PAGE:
If the water-privilege is to be regarded as so annexed as an appurtenance to the mill property by the lease of July 2d 1900, it was reconveyed to Whittelsey by the Morley mortgage, even though it was not expressly named in the deed. 3 Washburn on Real Property (4th Ed.) p. 394; Green v. Collins, 86 N.Y. 246. If from the use of the words, "with appurtenances thereof," in the habendum, and certain terms in the description of the property mortgaged, the water-power and privileges cannot properly be said to have been expressly granted, the law will imply a grant of such rights and privileges connected with the described property as are necessary to the reasonable enjoyment of it for the purposes for which it was conveyed, and which the mortgagor had the power to grant. Collins v. Driscoll, 34 Conn. 43, 47; Bushnell v. Proprietors of Ore Bed, 31 id. 150, 158. "A grant of a thing will include whatever the grantor had power to convey which is reasonably necessary to the enjoyment of the thing granted." 3 Washburn on Real Property (4th Ed.) p. 394.
Was the water-privilege in question so annexed as an appurtenance to the mill property that it passed as an incident to it, under the Morley mortgage?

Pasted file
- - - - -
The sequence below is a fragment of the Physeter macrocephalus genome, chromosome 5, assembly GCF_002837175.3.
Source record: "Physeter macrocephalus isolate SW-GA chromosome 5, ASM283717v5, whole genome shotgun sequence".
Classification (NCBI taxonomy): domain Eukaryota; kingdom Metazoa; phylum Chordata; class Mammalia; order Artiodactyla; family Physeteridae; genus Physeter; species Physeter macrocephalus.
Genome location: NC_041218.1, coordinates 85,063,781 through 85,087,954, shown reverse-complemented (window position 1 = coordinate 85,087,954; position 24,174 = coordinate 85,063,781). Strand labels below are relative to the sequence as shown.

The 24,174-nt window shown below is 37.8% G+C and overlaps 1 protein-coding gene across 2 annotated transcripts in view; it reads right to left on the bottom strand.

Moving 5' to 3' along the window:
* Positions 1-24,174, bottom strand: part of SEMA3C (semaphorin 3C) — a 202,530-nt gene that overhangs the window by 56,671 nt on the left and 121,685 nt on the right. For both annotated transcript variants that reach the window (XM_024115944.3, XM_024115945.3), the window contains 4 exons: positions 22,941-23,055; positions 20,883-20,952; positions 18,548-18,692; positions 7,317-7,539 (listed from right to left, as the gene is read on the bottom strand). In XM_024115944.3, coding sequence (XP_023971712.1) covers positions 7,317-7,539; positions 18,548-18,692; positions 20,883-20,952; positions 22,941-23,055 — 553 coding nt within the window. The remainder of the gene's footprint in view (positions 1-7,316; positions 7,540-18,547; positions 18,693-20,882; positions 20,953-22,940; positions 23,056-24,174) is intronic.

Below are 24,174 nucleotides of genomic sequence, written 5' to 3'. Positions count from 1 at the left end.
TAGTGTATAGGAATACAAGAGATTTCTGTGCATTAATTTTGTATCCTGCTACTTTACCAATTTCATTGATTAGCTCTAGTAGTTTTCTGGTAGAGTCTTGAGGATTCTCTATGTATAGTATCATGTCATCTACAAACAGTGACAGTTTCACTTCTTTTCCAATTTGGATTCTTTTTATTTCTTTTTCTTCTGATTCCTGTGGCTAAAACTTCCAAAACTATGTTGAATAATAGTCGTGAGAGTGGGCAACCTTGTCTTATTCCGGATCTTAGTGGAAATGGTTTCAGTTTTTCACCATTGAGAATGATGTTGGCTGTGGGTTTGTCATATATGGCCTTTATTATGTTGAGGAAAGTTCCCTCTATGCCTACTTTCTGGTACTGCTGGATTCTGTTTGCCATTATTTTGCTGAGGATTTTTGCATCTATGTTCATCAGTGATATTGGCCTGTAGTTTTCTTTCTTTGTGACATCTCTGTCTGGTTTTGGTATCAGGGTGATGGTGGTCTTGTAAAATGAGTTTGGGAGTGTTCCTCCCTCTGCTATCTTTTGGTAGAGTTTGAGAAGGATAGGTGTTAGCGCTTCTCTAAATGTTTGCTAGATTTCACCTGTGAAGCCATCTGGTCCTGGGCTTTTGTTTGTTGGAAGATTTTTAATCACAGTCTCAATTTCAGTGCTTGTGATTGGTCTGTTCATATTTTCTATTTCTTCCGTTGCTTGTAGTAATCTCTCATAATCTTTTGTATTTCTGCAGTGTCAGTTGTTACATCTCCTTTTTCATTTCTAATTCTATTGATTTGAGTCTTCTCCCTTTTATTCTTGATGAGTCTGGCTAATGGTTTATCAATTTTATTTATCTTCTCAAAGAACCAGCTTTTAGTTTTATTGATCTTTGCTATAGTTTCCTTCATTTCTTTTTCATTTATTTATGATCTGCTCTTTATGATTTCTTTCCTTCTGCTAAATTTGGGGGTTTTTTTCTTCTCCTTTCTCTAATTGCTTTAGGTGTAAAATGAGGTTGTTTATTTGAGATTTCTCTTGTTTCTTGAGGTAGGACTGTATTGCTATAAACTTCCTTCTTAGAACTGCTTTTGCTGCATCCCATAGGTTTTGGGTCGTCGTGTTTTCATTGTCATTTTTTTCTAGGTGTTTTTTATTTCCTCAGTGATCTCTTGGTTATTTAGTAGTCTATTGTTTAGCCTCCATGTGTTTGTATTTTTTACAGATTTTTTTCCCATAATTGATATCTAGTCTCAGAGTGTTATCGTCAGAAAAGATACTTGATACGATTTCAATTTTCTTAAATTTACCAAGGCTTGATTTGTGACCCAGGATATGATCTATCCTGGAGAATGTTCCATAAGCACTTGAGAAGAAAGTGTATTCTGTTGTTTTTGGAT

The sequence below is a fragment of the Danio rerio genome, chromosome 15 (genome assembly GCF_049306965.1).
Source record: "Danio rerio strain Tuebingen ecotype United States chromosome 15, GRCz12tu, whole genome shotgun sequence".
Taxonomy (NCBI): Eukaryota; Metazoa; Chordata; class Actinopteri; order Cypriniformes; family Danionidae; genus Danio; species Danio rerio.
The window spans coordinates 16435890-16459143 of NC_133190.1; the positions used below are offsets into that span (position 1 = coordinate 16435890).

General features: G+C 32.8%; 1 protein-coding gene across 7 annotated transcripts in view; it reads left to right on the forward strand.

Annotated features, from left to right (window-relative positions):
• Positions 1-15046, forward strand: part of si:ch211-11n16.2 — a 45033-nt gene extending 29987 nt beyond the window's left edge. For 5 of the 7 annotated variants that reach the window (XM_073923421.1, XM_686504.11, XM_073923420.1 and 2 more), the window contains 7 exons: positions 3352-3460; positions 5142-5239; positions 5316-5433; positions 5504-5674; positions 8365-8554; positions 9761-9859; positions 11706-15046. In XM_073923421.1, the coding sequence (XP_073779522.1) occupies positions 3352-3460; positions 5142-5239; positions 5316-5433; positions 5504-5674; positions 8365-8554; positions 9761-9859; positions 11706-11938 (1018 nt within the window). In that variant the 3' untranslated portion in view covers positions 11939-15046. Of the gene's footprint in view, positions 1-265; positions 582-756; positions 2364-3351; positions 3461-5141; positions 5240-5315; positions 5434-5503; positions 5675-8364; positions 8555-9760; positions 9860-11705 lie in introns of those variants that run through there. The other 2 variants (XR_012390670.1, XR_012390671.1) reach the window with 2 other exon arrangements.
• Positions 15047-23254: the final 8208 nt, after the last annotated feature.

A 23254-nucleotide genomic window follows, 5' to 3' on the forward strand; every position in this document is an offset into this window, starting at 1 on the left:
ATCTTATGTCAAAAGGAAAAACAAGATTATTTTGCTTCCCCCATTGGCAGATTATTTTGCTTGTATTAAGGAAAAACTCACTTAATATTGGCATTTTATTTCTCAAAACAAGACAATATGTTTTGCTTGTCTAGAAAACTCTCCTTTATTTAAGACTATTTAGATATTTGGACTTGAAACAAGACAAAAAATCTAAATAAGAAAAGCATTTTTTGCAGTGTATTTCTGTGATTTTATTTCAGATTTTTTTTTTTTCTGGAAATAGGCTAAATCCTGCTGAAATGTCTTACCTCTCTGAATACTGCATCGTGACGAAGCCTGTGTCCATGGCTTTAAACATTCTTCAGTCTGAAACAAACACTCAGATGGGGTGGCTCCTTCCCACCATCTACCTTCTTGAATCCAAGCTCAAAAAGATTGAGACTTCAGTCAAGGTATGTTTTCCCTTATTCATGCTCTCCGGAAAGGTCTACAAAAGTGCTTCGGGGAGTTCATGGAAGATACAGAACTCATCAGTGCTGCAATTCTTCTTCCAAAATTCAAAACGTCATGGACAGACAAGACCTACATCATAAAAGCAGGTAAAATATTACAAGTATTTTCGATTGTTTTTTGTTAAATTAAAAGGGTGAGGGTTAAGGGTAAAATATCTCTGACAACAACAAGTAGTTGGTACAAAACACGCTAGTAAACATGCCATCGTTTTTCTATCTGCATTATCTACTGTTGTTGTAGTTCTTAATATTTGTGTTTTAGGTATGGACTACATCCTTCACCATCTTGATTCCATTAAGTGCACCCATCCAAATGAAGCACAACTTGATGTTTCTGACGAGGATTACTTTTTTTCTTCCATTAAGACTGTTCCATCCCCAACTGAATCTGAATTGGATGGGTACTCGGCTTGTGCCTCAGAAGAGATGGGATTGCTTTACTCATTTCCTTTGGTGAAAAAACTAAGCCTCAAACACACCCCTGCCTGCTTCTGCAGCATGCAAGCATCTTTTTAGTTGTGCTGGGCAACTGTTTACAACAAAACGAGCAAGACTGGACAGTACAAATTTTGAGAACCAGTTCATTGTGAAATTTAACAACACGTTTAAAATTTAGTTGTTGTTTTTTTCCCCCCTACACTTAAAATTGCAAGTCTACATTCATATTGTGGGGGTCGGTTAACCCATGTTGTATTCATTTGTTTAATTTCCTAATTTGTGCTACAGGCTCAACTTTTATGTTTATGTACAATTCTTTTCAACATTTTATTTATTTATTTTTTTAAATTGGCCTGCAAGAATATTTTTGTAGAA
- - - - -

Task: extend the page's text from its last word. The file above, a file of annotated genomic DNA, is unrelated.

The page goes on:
The word appurtenant means "attached to" or "belonging to," and in law the term appurtenance generally means something appertaining to another thing as principal, and passing as an incident to such principal. Harris v. Elliott, 10 Pet. (U.S.) 25, 54; Anderson's Law Dict. That incorporeal rights not before attached to a particular property may, when they are to be used in connection with it, be made appurtenant to it, when such is the intent of the parties, by a separate grant of such rights, is unquestionable. Williams v. Wadsworth, 51 Conn. 277, 305; Bissell v. Grant, 35 id. 288, 296. "Although it is an undoubted proposition, that whatever is properly appurtenant to the principal thing granted passes with it, it is not always easy to apply the term so as to determine . . . whether the thing under consideration is appurtenant or not." 3 Washburn on Real Property (4th Ed.) p. 394. Whether, in a particular case, a right or privilege acquired by a separate grant is such that by subsequent conveyances of the property upon which it is to be exercised it will pass as an incident or appurtenance thereto, must necessarily depend largely upon the character of the right as originally granted; the nature of the property upon which it is to be exercised; the need of such a right for the full enjoyment of that property so conveyed; and the intention of the parties as shown by the language of the instrument creating the right, read in the light of the surrounding circumstances. Russell v. Heublein, 66 Conn. 486, 491, 34 A. 486; Chappell v. New York, N. H. H.R. Co., 62 Conn. 195, 204, 24 A. 997; Bissell v. Grant, 35 Conn. 288; Strong v. Benedict, 5 id. 210, 219.